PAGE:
Next, you upload the data from a csv into a file. So even though the previous step was based on the csv, postgres doesn’t “know” anything about the csv yet. Soon it will.
COPY allcolumns FROM '/Users/rcphillips/Desktop/Dissertation/data/srp_01_task.csv' WITH (FORMAT CSV, HEADER true)
Because we formatted the table within our database so exactly, we end up with the csv being reproduced within our database.
Now we can reshape it to get rid of the junk, with a new create table statement, but here we’re going to be creating the table and filling it at the same time. Maybe this is a good point about SQL. It’s designed to make accessing data within the database super, super smooth. No files, no paths… sometimes multiple databases, but often not.
CREATE TABLE task_data AS ( SELECT Subject as subject, SessionDate as session_date, BlockNum as block, TrialNum as trial, DisplayStr as word, "WordResponse.RESP" as word_response, "Cue.OnsetTime" as cue_onset, "Cue.RESP" as cue_response, "Cue.ACC" as cue_acc, "Cue.RT" as cue_rt, "Probe.OnsetTime" as probe_onset, "Probe.RESP" as probe_response, "Probe.ACC" as probe_acc, "Probe.RT" as probe_rt FROM allcolumns WHERE "Probe.RT" IS NOT NULL);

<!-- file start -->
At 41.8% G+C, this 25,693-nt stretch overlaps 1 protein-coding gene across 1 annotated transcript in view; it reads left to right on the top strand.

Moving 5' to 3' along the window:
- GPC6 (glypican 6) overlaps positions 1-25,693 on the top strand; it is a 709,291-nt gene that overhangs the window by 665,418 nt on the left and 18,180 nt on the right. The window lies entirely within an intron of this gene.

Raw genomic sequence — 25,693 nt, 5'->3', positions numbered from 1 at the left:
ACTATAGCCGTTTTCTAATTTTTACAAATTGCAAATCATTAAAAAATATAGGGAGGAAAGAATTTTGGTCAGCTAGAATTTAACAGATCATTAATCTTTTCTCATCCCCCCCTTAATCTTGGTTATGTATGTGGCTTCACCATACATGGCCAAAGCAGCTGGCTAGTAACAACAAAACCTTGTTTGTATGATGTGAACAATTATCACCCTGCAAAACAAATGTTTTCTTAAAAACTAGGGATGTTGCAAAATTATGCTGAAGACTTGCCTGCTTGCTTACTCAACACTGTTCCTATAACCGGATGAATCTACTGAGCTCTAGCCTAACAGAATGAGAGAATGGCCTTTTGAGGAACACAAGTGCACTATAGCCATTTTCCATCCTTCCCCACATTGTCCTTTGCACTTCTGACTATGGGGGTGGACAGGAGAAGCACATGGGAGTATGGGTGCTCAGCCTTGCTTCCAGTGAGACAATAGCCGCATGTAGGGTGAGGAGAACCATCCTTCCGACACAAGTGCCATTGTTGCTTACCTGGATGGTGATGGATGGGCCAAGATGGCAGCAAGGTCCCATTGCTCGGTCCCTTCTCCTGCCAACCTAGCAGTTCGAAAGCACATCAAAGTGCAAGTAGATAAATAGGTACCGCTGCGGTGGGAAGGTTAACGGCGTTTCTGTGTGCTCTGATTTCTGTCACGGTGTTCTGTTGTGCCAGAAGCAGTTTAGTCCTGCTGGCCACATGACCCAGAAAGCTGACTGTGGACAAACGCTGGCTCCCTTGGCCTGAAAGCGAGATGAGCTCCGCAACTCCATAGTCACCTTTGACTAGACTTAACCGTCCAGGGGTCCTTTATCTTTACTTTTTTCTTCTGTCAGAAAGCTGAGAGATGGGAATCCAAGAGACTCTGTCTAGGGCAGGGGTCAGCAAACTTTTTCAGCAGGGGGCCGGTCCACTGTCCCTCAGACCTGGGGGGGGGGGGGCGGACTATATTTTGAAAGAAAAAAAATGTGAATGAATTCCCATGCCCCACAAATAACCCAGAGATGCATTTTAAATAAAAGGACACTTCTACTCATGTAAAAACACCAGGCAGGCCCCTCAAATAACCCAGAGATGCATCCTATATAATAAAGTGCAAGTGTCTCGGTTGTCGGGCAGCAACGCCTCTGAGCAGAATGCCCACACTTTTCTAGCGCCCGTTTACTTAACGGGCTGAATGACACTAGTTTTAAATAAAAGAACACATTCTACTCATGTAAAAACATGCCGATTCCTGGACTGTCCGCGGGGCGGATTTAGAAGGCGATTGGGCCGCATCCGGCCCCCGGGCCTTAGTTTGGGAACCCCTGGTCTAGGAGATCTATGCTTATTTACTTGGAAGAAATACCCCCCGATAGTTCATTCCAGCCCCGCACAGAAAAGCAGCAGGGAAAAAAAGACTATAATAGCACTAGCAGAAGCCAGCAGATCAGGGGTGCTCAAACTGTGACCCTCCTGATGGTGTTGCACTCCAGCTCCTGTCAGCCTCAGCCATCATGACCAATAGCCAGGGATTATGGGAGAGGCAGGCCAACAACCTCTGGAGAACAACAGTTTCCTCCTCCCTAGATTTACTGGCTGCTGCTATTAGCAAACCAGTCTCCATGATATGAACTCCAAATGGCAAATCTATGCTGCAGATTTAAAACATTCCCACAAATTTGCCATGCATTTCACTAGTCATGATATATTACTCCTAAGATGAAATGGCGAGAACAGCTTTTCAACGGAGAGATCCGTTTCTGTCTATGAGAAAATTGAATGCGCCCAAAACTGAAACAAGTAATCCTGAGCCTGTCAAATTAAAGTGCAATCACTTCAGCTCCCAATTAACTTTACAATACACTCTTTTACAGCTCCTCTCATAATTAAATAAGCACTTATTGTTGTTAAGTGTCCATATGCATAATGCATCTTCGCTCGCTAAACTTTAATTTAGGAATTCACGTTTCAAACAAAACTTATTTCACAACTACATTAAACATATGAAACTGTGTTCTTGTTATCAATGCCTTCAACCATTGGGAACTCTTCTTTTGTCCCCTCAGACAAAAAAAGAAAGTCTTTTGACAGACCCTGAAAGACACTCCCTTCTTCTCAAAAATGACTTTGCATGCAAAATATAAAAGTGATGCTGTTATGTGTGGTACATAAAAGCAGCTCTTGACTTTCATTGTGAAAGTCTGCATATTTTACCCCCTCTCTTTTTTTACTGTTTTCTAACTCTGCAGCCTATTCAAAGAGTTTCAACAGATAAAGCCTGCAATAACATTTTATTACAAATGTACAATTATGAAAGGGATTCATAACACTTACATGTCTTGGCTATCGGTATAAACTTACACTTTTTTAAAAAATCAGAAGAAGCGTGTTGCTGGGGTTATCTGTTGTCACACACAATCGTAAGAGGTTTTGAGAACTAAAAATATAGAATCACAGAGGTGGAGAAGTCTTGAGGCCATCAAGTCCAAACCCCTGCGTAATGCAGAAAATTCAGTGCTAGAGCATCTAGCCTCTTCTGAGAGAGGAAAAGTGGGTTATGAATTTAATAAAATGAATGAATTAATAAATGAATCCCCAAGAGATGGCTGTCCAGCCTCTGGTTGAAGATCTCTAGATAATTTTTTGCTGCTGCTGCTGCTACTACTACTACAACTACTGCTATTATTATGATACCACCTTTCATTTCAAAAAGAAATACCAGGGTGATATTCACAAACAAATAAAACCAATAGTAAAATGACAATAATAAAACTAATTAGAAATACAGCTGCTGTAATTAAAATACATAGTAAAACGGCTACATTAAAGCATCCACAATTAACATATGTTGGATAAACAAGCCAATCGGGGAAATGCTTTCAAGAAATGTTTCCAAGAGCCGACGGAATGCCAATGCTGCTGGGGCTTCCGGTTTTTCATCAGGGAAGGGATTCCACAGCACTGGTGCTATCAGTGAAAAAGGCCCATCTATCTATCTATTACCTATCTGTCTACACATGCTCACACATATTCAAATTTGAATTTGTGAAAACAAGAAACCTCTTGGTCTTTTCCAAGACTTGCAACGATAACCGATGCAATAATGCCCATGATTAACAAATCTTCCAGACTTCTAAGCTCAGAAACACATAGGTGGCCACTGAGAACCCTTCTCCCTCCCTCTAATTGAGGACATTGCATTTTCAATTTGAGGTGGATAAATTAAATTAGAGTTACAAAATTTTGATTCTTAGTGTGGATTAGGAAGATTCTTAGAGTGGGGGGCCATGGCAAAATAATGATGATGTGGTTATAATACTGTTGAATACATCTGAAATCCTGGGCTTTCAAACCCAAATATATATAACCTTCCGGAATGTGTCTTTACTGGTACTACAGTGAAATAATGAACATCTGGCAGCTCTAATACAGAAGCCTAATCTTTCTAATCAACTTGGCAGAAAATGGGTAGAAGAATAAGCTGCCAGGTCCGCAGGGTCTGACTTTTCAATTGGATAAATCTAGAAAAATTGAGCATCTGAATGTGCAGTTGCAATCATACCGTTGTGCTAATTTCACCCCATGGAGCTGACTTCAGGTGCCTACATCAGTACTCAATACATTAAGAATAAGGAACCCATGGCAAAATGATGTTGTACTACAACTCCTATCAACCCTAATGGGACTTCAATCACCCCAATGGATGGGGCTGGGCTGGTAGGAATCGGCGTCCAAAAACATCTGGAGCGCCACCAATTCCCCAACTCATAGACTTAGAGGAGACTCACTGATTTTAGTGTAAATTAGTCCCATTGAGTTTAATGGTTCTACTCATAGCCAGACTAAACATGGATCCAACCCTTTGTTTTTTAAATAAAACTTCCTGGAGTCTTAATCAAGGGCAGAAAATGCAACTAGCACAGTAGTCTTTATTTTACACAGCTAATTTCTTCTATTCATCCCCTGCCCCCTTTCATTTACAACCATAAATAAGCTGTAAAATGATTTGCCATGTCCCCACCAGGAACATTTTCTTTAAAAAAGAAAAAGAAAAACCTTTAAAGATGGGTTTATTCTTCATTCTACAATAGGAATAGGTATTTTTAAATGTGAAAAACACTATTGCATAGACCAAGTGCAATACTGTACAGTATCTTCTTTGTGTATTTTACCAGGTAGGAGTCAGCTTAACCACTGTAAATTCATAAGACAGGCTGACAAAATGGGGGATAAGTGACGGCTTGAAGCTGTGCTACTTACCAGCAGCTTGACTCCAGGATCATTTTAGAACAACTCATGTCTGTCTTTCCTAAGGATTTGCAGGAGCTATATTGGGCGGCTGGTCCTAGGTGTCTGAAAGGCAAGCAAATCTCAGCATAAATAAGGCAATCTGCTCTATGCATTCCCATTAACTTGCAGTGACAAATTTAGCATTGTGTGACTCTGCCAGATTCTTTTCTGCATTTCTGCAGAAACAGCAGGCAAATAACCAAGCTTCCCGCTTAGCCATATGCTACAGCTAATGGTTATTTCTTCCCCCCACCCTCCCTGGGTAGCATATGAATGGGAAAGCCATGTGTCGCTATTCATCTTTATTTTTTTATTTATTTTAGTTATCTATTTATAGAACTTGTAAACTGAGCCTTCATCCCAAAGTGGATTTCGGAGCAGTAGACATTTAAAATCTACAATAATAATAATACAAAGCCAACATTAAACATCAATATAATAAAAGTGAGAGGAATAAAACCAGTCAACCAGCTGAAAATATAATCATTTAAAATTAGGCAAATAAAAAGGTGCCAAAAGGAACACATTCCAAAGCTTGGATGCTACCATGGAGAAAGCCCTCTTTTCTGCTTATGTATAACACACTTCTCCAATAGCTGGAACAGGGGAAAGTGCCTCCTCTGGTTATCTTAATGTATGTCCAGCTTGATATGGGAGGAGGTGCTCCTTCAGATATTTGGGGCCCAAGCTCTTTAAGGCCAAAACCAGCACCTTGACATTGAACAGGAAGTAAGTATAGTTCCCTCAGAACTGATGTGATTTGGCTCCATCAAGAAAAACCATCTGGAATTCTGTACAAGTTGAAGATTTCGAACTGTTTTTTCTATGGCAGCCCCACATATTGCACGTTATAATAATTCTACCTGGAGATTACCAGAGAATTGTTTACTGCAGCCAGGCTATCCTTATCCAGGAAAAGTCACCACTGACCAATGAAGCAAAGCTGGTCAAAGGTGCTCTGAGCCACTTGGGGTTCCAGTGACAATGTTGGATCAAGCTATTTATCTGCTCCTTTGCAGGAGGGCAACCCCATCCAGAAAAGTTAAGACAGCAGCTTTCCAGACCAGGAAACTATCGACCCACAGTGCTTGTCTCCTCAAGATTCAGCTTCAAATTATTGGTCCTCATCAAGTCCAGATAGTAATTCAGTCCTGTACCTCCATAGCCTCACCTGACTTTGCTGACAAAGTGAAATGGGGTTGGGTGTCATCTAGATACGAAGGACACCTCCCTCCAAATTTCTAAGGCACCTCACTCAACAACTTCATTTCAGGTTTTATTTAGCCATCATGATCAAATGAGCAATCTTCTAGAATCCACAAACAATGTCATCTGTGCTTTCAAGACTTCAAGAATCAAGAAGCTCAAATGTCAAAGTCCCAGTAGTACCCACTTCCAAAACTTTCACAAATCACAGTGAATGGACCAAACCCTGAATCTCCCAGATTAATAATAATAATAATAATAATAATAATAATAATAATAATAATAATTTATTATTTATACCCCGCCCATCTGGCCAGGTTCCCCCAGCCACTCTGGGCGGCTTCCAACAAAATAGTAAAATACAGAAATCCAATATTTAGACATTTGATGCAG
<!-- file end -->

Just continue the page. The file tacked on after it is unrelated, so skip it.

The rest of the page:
The result: A beautiful table, with only the columns we want. I included an arbitrary WHERE “column name” IS NOT NULL to clean up the data still further, so now we have only columns and rows that are useful and nothing else. And we can keep that csv copy in the database, or we can delete it.
I’m going to presuppose you have a nice jupyter notebook in front of you.
You’re going to need two things:
Psycopg2, which is a module the postgres people made for connecting to python (more detail here: https://wiki.postgresql.org/wiki/Using_psycopg2_with_PostgreSQL)
SQLAlchemy, which is a module pythonic fans of SQL made for interfacing with psycopg2
And the third thing, which you should already have, is
Pandas, which is an incredibly popular module that allows Python to do dataframes.